Tuesday, April 28, 2009
The photo is of Griffin at bedtime with his Doodle Pro and his VHS tape, he has been drawing and writing like crazy and he has perfected a lot of what he does because he will write/draw them over and over until he is satisfied with the outcome. He seems to find it very relaxing because he does it throughout the day and into the night and he is always so mellow when he is using the Doodle Pro.
He had a major meltdown today, his shadow called me and asked if he had had his meds in the morning and he had. So I called his doctor and he said that we just don't know enough about autism to figure out what causes meltdowns sometimes but for sure it wasn't the new medicine causing it. If he does it again and it is so severe then we might consider increasing the Abilify for severe mood swings. He has been taking it for a year so it might be time for a change or it could have just been a sensory overload.
Griffin is lying down about to go to sleep so I am going to go tell him goodnight and see if he will let me snuggle with him until he sleeps.
Sunday, April 26, 2009
Wednesday, April 15, 2009
Sunday, April 12, 2009
Saturday, April 11, 2009
Friday, April 10, 2009
Joe Steffy is off to Overland Park, Kan., this week to do a PowerPoint presentation on his business, Poppin' Joe's Kettle Korn. He's a 23-year-old small-business man with a goal of $100,000 in sales by 2012. Joe also has autism and Down syndrome and is nonverbal. When he gives his talk, he will push buttons on an augmentative speech device to deliver the words. His audience will be parents who fervently hope their own special-needs children will be able to work, too.
Joe's parents, Ray and Janet, of Louisburg, Kan., didn't agree with the assessment of the school district in which they lived previously, which had said Joe would never be able to work or live independently. "I'm one who can easily get ticked off," says Ray. "That ticked me off. We saw more in Joe than that. We set out to prove to the school that he had capabilities." They came across kettle corn while on a trip to Alaska and realized that all that popping, scooping, and serving suited Joe's love of work.
The path to Joe Steffy's success was not an easy one; Ray Steffy worked closely with Dave Hammis, an advocate for self-employment for people with disabilities in Middletown, Ohio, who trains business owners, government employees, and parents on how to make use of state and federal programs. The Steffys wrote up a business plan and helped Joe secure $25,000 in grants from programs like Social Security Administration'sPlan to Achieve Self-Support program (PASS).
In 2005, Poppin' Joe's Kettle Korn was born. Sales have grown from $16,000 in 2005 to $50,000 in 2008, both from selling at festivals and from delivering popcorn to local outlets. Joe has five part-time employees, and his parents help out with driving and other tasks. "Pop and everyone that works with him knows whatever Joe wants to do you let him do, because he's the boss," Ray says. "If he wants to pop, he'll shove Dad out of the way and pop."
If the business stays on track, it should be grossing more than $100,000 in three years, and the Steffys are seeking a business partner who can work with Joe to manage the business. Joe is no longer on Social Security disability payments; instead, he pays state sales tax and state and federal income tax. He rents his own house and is helped by caregivers who are paid by a state program.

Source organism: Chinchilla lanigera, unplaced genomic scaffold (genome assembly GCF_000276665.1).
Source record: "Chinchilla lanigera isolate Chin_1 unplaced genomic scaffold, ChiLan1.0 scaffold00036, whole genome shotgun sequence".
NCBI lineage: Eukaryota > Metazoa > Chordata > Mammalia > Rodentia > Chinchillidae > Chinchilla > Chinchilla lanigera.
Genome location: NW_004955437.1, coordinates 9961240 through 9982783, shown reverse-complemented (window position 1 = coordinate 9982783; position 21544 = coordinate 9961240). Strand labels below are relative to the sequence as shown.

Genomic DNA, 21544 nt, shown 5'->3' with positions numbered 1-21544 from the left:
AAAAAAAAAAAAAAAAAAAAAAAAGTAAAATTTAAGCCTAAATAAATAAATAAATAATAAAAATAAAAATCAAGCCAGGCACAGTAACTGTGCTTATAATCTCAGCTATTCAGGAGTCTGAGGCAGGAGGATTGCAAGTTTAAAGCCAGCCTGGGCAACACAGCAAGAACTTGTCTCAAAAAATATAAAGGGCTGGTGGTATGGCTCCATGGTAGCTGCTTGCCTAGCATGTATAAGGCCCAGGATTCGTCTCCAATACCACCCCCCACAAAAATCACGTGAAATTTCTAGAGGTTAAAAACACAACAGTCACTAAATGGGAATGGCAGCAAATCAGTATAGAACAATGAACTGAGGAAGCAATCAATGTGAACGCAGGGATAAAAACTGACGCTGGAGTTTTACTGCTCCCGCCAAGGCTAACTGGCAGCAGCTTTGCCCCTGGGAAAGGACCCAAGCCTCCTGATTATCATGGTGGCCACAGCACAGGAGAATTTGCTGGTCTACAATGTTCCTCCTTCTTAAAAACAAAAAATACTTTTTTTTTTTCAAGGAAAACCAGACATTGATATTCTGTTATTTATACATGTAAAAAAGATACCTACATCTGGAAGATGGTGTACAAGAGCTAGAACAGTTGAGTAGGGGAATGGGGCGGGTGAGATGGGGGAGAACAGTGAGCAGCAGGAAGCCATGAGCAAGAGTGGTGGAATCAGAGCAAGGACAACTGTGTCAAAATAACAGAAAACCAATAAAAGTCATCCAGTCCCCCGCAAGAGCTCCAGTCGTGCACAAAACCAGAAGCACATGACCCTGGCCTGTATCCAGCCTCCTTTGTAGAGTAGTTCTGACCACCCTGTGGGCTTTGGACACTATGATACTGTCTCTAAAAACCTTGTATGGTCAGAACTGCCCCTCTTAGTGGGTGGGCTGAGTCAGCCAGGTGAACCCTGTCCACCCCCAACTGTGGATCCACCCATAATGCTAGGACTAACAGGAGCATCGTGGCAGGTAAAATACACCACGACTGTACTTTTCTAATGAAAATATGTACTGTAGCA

"It's been hard work, from the standpoint of physical work," says Ray Steffy, who is 67. "But a parent with a child like Joe has a choice. You can either kick in and do this kind of thing, or you can sit and fret emotionally with the amount of energy, worrying about what's going to happen to them."
The payoff for that effort, as far as the Steffys are concerned, has been priceless. They see their son make a local popcorn delivery, accept payment, fold it, and put it in his pocket. When he walks out, his dad says, Joe looks 3 inches taller than when he walked in.
US News. Written by Nancy Shute
Wednesday, April 08, 2009
Sunday, April 05, 2009
Anonymous wrote: (see what I wrote in the previous post about this comment)
Please stop blaming his past teacher. As a teacher of children with autism this will do you or your child no good. Educators may make mistakes but are not the cause of your child's behavior. When I see this with parents who have children with behavioral issues it is so frustrating and really helps noone.
April 05, 2009 11:12 AM
To clueless Anon.- what is frustrating are "teachers" who are teaching kids on the spectrum who have NO CLUE. If you read closely regarding this case in particular that teacher had no behavior plan for this child, no clue how to break down skills and teach in an errorless manner using positive behavior practices (which is required by FEDERAL LAW) and she used extremely reactive and punishing procedures. "Teachers" such as that should stop pretending to understand how to teach kids on the spectrum and should STOP denying the kids FAPE under IDEA. Furthermore, there is an old saying in good ABA teaching in particular (and in all methods of teaching kids on the spectrum)--when a child is having problems "look to the teaching, not the child" meaning it is up to the teacher or therapist to have a complete understanding of behaviors and erroless teaching and be delivering it in a way so the child is successful. Teachers who have no clue to the extensive needs of autism spectrum children end up increasing their behaviors and then who do they blame? The child of course. Really, do the kids a favor and get out of the industry. You are destroying the kids who need experienced instructors.
April 05, 2009 2:13 PM
To clueless anon. Please read the other message I posted and get the hell out of the industry if this is your attitude towards parents and their children on the spectrum!